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Indybay Feature
Making A Case for Universal Free Housing
by Dr. D. Bruce Loisel (bruceloisel [at] gmail.com)
Factually, the current homeless epidemic in California will never be solved unless we, as a society, are willing to provide no-cost housing for unhoused persons.
Think of a man thrown into a cold lake, never having been taught to swim, and we shout at them from the shore, “SWIM, YOU LAZY FOOL!” Then the folks on shore debate among themselves, “should we throw them a life preserver?” Another responds, “no, we’ve got to teach them to swim! And anyway, life preservers are expensive, that’s not a good option. Maybe should we row out and help them?” Then others chime in, “NO! we can’t help them; if we rescue them, they will become lazy and dependent on the life preserver, then the rowboat, and ultimately dry land, they will never learn how to swim!”

And then they eventually drown; the confused shore people discuss the tragedy, “gosh, that’s terrible, but this is the Lake of Opportunity, probably they were just too lazy to swim, if they had tried harder they could have made it back to shore. Look, we even threw some of them a life-preserver, and they still drowned; what’s wrong with these people?”

Unfortunately, in the 50-degree water, with no swimming lessons and trying to put on a life-preserver with complicated clasps and ties to secure (again with no pre-instruction), the shore people trying to teach them to swim by yelling instructions from afar does no good - they drown.

But every so often, an exceptional person emerges, with innate swimming skills and remarkable resilience, and makes it back to shore. The shore people make a big celebration! But then lament, “if this guy can make it back to shore, why can’t everyone? It seems like a matter of willpower to me.” Finally, the press shows up, touts the survivor, and the shore people take a victory lap shouting the merits of the “sink or swim” program, “proving” the “sink or swim” system works.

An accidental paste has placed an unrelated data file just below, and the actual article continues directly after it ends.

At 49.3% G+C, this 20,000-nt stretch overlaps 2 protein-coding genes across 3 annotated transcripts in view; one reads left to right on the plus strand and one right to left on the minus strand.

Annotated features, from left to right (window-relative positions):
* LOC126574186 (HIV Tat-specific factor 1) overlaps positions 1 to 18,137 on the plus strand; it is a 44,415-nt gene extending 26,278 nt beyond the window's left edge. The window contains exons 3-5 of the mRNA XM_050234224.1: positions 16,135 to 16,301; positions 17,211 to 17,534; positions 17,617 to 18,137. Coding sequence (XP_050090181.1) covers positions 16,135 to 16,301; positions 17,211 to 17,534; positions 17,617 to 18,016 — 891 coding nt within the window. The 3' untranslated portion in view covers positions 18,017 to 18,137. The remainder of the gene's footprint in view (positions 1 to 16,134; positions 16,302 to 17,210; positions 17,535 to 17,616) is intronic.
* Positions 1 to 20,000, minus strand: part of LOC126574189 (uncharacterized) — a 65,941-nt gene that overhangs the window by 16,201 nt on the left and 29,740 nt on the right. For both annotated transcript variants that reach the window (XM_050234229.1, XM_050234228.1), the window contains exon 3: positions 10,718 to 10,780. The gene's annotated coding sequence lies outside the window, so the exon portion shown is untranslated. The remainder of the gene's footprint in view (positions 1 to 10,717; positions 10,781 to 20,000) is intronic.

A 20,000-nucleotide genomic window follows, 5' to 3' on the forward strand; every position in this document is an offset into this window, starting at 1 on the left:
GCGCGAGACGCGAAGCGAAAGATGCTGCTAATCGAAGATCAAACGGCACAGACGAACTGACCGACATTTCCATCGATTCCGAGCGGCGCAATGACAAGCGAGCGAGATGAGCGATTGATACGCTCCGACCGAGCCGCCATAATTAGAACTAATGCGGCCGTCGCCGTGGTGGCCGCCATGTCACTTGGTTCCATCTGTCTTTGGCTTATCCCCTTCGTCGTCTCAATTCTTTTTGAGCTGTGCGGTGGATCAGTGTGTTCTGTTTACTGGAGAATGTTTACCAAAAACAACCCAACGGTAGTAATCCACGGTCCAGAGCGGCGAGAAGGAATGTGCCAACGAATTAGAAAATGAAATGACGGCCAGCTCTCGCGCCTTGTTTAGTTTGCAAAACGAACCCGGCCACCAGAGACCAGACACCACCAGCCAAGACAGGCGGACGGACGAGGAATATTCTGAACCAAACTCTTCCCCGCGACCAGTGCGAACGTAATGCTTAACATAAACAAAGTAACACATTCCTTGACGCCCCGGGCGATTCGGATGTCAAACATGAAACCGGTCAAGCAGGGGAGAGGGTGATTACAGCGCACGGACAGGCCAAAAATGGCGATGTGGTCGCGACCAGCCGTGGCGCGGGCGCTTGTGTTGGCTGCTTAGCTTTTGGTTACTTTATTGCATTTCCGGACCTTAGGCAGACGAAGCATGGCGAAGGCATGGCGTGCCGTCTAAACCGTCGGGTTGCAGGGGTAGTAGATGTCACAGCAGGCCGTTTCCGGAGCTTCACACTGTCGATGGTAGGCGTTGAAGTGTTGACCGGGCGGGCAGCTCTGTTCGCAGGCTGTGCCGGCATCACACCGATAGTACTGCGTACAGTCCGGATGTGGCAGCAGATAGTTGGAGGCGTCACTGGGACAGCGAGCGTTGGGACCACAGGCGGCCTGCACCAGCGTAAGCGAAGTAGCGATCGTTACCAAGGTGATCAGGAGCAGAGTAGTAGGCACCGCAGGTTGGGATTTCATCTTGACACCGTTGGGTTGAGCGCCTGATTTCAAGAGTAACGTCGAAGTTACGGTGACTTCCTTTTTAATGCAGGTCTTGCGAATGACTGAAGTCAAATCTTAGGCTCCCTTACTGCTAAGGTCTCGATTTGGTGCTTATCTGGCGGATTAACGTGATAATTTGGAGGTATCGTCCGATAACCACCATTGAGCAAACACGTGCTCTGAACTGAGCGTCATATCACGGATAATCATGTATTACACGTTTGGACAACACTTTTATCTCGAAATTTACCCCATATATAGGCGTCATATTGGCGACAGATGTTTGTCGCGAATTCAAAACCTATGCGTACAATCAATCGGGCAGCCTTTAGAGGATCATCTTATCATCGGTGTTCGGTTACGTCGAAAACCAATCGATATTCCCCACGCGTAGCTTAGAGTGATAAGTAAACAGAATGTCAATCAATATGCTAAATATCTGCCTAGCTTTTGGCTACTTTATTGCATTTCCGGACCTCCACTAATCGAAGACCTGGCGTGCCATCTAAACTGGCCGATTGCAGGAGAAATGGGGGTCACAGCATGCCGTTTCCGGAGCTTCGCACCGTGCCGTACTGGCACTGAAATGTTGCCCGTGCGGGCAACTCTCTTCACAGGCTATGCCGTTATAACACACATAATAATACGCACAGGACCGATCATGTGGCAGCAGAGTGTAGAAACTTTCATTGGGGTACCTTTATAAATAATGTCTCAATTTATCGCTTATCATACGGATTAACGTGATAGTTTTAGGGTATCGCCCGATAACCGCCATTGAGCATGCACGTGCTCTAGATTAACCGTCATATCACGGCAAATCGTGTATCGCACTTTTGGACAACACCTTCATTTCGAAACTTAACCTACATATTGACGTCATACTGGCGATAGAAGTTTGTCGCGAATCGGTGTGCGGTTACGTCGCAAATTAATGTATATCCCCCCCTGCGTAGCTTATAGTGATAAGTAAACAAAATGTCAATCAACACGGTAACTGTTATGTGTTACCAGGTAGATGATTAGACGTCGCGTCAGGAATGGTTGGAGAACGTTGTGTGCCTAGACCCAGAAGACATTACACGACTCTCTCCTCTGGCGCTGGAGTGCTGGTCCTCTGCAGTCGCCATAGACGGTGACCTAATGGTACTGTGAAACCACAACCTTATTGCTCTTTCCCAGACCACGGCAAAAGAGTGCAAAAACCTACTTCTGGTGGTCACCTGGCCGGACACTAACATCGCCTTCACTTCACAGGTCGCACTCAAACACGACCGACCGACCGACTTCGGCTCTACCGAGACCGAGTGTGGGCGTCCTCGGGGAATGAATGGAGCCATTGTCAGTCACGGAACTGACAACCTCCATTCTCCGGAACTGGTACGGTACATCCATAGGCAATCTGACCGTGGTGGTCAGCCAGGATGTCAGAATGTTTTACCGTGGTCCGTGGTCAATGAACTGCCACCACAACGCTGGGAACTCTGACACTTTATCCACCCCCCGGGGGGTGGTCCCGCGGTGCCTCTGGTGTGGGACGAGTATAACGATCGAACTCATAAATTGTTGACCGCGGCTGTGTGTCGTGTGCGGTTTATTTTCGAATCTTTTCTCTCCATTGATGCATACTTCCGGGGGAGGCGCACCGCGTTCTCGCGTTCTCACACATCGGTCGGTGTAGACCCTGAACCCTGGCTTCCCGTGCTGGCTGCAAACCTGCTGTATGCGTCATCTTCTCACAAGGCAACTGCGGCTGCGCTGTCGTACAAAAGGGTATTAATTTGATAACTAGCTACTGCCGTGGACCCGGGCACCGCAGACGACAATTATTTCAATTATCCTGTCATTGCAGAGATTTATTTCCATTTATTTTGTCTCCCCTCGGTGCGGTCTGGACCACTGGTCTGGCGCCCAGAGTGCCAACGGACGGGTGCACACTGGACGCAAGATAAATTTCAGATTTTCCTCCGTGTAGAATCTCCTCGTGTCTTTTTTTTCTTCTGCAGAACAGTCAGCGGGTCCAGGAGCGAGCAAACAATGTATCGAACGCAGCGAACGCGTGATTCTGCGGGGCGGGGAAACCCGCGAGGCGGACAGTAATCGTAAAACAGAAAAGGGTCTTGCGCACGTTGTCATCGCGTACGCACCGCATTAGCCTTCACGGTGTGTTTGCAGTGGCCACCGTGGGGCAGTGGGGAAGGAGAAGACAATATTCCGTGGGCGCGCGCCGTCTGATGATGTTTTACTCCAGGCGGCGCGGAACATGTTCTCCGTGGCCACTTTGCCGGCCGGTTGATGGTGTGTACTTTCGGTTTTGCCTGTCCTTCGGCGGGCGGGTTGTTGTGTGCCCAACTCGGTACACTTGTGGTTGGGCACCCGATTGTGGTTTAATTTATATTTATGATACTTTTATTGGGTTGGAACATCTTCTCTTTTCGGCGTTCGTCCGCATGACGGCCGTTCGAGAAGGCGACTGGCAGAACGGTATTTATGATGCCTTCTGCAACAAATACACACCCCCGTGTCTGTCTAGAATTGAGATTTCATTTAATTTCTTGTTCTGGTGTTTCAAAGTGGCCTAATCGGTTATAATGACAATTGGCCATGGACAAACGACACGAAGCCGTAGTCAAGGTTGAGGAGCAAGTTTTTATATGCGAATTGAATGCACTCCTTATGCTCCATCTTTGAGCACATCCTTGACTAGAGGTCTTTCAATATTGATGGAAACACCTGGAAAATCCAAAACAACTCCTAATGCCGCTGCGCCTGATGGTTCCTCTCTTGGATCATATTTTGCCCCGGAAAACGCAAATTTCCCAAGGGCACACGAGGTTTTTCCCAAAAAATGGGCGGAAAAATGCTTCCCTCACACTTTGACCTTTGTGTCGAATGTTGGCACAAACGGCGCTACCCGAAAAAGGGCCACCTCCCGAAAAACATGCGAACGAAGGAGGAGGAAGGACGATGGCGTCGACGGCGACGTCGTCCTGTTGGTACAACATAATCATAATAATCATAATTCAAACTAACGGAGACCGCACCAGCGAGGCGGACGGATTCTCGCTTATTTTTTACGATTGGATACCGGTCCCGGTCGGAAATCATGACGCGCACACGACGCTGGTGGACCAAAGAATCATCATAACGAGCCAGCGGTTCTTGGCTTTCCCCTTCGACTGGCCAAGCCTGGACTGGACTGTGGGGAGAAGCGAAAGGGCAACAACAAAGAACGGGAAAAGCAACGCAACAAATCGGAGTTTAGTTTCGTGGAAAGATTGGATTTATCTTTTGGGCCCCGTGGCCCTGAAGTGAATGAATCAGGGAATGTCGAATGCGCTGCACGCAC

The assumptions made by the shore people are the same erroneous assumptions American society makes about homeless persons and families; it’s their fault. The elephant in the room is the discrepancy between low wages and the high cost of housing; it is the fundamental reason people enter into and remain homeless.

We place homeless persons in an impossible bind, ignoring the calculous:

a – b + c + d + e + f = g

a (income) – b (cost of housing) + c (difficult life circumstances) + d (compounding traumatic factors) + e (lack of available resources) + (f) Lack of Available Resources = (g) homelessness

“a” - Income

California minimum wage: $15.00 per hour = 2,400 – 25% taxes ($600) = $1,800 net.

“b” - Cost of Housing (Los Angeles/average low end):

• One bedroom $1,610
• Two Bedrooms $2,600

“c” = Difficult Life Circumstances
“d” = Compounding Traumatic Factors
“f’ = Lack of Available Resources
“g” = Homelessness